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London, United Kingdom | British Foreign Secretary Liz Truss said Saturday that UK sanctions against Russia over its invasion of Ukraine could be lifted if Moscow committed to a full ceasefire and withdrew its troops.
In a wide-ranging newspaper interview, Truss said the Kremlin must also agree to "no further aggression" towards Ukraine for the British sanctions imposed on hundreds of people and entities to remain eased.
In concert with Western allies, London has sanctioned more than 1,000 Russian and Belarusian individuals and businesses in recent weeks, with the latest round of targets announced just two days ago.
"Sanctions should only come off with a full ceasefire and withdrawal, but also commitments that there will be no further aggression," Truss told the Sunday Telegraph.
"And also, there's the opportunity to have snapback sanctions if there is further aggression in future."
Britain's top diplomat noted Russia had signed up to multiple agreements that they had failed to comply with subsequently, "so there needs to be hard levers" in dealing with it.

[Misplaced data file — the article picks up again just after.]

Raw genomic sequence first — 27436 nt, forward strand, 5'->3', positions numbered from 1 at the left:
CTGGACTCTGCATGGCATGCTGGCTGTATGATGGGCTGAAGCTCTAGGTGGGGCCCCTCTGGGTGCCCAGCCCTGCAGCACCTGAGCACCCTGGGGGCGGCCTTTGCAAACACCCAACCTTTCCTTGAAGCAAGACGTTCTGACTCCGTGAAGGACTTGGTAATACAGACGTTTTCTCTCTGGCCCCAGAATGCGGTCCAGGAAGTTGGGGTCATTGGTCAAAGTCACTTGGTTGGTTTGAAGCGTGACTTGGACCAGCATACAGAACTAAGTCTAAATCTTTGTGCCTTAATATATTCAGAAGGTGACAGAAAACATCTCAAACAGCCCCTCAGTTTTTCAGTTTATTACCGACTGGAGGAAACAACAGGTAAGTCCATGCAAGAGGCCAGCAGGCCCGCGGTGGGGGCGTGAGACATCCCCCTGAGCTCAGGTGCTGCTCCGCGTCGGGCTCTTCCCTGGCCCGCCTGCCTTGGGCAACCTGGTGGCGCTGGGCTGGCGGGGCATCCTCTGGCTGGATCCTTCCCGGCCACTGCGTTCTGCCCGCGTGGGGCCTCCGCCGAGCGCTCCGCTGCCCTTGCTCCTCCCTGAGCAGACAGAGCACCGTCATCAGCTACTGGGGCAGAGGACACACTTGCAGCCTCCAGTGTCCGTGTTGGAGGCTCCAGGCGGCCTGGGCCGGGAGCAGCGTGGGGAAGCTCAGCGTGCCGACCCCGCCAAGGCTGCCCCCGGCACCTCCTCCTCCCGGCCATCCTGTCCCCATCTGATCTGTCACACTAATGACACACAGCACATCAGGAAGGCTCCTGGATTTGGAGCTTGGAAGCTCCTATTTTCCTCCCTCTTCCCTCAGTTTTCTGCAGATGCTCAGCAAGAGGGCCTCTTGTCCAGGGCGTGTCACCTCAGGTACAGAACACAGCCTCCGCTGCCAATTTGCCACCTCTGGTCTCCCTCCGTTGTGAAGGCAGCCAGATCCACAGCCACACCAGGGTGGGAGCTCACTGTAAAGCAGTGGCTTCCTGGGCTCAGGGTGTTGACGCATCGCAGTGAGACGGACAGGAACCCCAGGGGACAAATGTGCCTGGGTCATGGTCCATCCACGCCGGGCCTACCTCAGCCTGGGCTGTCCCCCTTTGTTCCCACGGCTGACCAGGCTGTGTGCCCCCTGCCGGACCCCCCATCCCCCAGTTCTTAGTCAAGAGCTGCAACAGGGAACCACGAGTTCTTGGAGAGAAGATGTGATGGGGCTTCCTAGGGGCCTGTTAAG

"Of course, sanctions are a hard lever. That is a real lever that I think can be used," she added.
The comments echo recent remarks by US Secretary of State Antony Blinken that the wide-ranging penalties against Russia are "not designed to be permanent" and could "go away" if Moscow changes its behaviour.
However, they come as diplomatic tensions with the Kremlin grow ever higher over the month-old war in Ukraine.
On Saturday, US President Joe Biden branded Russian leader Vladimir Putin "a butcher" who "cannot remain in power".
In her interview, Truss also revealed she has set up a specialist negotiations unit with her foreign ministry to aid Ukraine in peace talks with Russia.
However, she cautioned it would only be useful "when the Russians are serious about negotiations.
"I don't believe they are serious at present and that's why I've said we need to be tough to get peace," Truss added.
She noted in the meantime that Britain and other allies needed to "double down on sanctions" and "double down on the weapons that we're sending to Ukraine".
© Agence France-Presse